Roy's story begins with Isaac, who succeeded him as team captain. Isaac is out of sorts and "in his head," and Ted hasn't been able to figure out how to help. (Dr. Sharon, as always, watches all this with a great deal of interest.) So Ted, knowing he needs some help from a "big dog," approaches Roy with a proposal that he come back to Richmond as a coach. Roy is having none of it, and kicks Ted out of his favorite kebab shop, where Keeley had tipped off Ted he would be.
Roy does agree to help out Isaac one on one (well, one on one plus Ted), so he takes Ted and Isaac back to his childhood playground so Isaac can play with the neighborhood footballers. This turns out to be just what Isaac needs. Roy reminds him that football is a game of childhood and fun at heart, and that when you stop enjoying it, you won't be good at it.
When Roy, during his pundit job, sees how much he's helped Isaac, he figures out that his heart lies in coaching after all, and in an extended ode to the romcom, he runs through the snow to get to the stadium, and he joins the coaching staff on the field. Only Nate, who only recently became the third coach alongside Ted and Beard, looks unsettled by this shifting of the ground beneath him.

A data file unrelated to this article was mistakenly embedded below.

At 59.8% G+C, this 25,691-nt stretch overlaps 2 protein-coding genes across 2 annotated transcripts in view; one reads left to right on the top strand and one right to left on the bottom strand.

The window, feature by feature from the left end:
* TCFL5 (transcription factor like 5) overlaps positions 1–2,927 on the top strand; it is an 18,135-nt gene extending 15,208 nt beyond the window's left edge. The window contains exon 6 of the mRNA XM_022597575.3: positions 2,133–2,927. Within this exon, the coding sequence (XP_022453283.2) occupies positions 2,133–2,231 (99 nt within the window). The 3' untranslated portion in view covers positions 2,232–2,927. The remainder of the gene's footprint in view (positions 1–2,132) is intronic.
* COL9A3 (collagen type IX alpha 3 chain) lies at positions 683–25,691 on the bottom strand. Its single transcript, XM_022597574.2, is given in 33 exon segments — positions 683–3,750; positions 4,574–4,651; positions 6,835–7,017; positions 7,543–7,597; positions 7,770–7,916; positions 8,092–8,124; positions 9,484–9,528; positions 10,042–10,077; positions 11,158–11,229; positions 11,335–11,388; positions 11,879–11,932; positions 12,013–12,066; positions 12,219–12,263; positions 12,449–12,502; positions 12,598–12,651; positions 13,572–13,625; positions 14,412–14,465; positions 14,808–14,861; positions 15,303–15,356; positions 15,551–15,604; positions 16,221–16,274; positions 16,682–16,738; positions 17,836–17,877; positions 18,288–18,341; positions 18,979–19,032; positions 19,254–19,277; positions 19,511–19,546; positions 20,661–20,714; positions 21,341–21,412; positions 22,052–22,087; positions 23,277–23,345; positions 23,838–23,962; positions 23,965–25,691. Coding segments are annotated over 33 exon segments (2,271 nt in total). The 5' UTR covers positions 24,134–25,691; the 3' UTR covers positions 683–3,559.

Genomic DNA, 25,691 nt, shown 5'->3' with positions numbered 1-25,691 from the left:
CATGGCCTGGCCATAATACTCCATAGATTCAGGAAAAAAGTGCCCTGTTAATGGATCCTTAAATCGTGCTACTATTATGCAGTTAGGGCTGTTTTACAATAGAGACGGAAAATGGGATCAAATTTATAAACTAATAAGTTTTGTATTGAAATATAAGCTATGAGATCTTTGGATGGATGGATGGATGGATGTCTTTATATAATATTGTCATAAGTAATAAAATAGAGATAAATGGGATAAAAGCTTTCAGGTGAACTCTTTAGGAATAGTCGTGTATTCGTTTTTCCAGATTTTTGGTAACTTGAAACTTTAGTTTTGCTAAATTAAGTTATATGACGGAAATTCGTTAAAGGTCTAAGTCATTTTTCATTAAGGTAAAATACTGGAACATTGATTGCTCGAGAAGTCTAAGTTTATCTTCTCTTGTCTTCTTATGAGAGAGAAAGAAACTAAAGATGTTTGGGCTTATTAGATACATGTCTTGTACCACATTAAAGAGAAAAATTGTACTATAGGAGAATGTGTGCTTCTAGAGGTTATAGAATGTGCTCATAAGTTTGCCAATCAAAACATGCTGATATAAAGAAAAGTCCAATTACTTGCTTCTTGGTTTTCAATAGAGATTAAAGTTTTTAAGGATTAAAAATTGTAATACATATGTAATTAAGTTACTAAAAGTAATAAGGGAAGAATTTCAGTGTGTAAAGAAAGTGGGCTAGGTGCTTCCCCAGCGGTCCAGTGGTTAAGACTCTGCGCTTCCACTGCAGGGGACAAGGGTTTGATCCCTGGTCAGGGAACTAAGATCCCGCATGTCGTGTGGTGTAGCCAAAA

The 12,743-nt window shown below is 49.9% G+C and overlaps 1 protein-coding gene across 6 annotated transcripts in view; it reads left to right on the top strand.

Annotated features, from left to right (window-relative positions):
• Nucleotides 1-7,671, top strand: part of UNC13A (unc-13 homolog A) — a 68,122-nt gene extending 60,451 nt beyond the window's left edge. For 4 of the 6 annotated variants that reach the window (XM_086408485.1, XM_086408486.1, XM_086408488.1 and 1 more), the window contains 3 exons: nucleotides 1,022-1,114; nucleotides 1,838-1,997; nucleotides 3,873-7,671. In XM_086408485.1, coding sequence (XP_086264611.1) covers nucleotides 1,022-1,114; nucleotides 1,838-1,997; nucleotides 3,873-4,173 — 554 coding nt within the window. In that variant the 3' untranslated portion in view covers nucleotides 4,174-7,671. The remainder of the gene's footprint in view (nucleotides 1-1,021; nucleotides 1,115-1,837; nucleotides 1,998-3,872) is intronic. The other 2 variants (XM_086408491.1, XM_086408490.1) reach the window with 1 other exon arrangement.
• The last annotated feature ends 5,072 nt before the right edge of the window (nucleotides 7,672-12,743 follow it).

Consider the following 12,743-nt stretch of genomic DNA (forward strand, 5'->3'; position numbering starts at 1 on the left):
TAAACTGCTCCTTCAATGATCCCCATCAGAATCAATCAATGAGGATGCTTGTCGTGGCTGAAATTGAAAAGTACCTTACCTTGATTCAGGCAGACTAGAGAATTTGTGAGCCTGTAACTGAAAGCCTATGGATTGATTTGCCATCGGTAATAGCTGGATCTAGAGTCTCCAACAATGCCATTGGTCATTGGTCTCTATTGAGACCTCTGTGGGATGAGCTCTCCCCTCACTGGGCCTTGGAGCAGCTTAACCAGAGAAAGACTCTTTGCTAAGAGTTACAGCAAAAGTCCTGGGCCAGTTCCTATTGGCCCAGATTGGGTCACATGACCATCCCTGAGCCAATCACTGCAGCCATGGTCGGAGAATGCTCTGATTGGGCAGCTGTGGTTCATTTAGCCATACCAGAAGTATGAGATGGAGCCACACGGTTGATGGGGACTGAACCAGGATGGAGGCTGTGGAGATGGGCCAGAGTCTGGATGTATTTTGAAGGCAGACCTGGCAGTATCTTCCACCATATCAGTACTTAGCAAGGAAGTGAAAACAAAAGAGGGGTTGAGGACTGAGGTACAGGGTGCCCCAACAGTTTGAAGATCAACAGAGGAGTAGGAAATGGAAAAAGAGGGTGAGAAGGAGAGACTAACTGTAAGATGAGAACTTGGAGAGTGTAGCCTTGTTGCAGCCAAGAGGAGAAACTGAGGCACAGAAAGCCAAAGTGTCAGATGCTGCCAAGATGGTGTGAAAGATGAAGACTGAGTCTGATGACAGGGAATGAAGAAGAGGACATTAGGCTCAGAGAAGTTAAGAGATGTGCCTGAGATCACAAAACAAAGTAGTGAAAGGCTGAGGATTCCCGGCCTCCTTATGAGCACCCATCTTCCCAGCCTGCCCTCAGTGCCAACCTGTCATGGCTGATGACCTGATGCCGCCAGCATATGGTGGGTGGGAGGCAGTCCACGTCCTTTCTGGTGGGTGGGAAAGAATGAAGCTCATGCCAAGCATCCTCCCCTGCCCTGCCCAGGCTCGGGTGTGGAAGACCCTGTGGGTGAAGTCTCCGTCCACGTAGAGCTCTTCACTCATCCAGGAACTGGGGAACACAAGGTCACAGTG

It's worth mentioning that this is also a very funny episode full of funny little touches and character moments, none of which are best experienced via being quoted.
People have tried a lot of ways to describe how Ted Lasso feels: it's like a warm hug, it's like a comfortable blanket, it's a pandemic balm, it's a feel-good chocolate cake in your belly, whatever. But what makes it that way is rarely discussed with specificity: The show is the way it is because it's almost exclusively a nested and interlocked set of well-built love stories.